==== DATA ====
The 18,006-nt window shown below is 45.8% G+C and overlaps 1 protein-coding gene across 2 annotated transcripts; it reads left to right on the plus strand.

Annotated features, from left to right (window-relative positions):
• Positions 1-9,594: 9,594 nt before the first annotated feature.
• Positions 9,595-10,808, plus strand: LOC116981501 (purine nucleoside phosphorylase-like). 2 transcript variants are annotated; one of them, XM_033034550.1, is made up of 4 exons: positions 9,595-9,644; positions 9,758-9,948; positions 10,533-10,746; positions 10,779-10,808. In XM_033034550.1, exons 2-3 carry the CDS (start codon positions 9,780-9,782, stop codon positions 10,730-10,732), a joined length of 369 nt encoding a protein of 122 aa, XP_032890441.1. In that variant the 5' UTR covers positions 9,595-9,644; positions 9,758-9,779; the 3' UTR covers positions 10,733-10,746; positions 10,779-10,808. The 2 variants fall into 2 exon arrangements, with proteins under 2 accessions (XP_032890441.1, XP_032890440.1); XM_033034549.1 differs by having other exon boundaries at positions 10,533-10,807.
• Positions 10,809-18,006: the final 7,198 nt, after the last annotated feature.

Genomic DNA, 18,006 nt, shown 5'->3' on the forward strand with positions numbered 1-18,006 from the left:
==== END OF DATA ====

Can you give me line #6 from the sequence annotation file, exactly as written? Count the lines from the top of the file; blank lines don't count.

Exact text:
Genomic DNA, 18,006 nt, shown 5'->3' on the forward strand with positions numbered 1-18,006 from the left: